- Marsh Trail 1.1 Miles
- Valley Rd Spur Trail 0.6 Miles
- Nippersink Trail 0.8 Miles from landing to bridge
The color coding I saw on the trail designated the Coyote Loop as Yellow and the Deerpath Trail as Blue. I drew the Marsh Trail as Green, the trail over the top of the kame as Red, and all other trails as Orange on my map, but this is just for demonstration purposes and does not coincide with any trail markings. I want to again mention that due to inconsistent markings on the trails (or ones I didn't notice), I'm not sure that the specific routes I show for the named trails on my map are the exact same routes the park has them designated as.
The Nippersink trail is the orange trail that runs along the river from the bridge to the alternate trailhead at the Keystone Canoe Landing (see Nippersink Creek page for info on Keystone Landing. The Valley Road Spur Trail is the orange trail that runs north on the east side of Nippersink Creek. The Nippersink Trail and Valley Road Spur Trail run through the flat flood plain along Nippersink Creek. All other trails are hilly.
For Bog enthusiasts, there is a short boardwalk (plastic boards) that takes you into the bog in the center of the trail system. There is also a wildlife viewing platform at the southeast end of the Marsh Loop. The "Ampitheater" (a stone seating area on top of a hill overlooking the rolling prairie below) is located on the trail just west of the Wedrich Education Center.
With the exception of the short trail that runs over the top of the Kame (shown Red on my map) and some of the smaller orange connector trails which is a little narrower and rugged in spots, all other trails are 6 to 8 feet wide mowed grass, wood chips, or natural surfaced trails that are very well maintained.
- Hiking: This is a great park for some moderately easy hiking. Though there are a lot of hills, they are not very steep and the wide well maintained trails means you won't be fighting overgrown vegetation or tripping over roots and ruts. The hills can make for some strenuous trail running though (that's a good thing). Dogs are allowed on the hiking trails.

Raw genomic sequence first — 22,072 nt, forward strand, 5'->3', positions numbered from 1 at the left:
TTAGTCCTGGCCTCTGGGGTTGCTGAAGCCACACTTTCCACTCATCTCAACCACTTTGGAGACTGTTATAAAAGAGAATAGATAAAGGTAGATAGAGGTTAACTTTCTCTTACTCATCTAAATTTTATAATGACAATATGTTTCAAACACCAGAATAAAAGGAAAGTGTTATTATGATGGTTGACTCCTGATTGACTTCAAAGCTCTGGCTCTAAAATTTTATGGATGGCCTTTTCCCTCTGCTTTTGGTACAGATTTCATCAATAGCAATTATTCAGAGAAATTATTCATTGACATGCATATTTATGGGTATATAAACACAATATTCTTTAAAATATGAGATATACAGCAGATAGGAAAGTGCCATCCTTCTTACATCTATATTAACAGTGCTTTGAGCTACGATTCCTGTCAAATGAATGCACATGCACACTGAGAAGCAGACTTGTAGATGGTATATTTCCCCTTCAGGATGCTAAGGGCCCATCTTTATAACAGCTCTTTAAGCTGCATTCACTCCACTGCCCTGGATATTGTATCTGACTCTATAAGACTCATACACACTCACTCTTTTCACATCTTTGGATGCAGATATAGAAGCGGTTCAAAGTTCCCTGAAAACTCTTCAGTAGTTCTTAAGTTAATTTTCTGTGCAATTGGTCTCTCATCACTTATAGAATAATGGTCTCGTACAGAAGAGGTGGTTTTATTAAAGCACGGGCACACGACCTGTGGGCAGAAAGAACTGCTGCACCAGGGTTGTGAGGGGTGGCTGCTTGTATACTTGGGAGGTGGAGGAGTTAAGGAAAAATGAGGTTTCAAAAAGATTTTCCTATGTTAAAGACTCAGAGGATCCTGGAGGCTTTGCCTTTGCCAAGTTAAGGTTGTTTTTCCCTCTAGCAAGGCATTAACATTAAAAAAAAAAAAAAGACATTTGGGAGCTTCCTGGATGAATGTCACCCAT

- Cross-country skiing: I finally got out to ski these trails in late 2006 . As I suspected, they are not groomed (though I saw some references on the web saying they were) and have a lot of hiker traffic on them. To be honest though, I don't mind that hikers trample the trails because it provides a wider flatter base to maneuver the downhills. From the ski signs on the trails, my guess is the preferred direction for skiing the main Blue and Yellow loops is counter-clockwise, but skiers here will ski both directions. In fact, because this is a rather small system, skiing both ways helps to make multiple laps not seem so repetitive. There are quite a few hills here and the 6-foot wide trails can be a little challenging for the ungroomed winding downhills you will encounter here so I would have to call this an intermediate trail system. You may or may not be able to ski over the Kame depending on snow conditions. The Kame is wide open at the top and the combination of winds and sun exposure results in a combination of bare spots and drifts. The trail going down the south end of the Kame is the steepest and trickiest because of a couple of tight turns and the possibility of protruding rocks. I was able to ski it on my recent visit because of some pretty good snow conditions, but I would not count on it being skiable. Overall, this is a pretty nice ungroomed trail system with plenty of hills and nice scenery.
- Bikes are not allowed on the trails in Glacial Park. The hilly terrain here just screams for someone to create some separate singletrack for mountain bikers here, but I understand why they don't want them on the hiking/ski trails. The Prairie Trail bike path runs along the east end of the park and there is a nice parking area along Hart Road that provides access to that trail (you will cross it as you drive into the park).
- Paddling: Nippersink Creek provides some excellent paddling opportunities. Click Nippersink Creek Canoe Routes for more information.
This page is authored and maintained by Dave Piasecki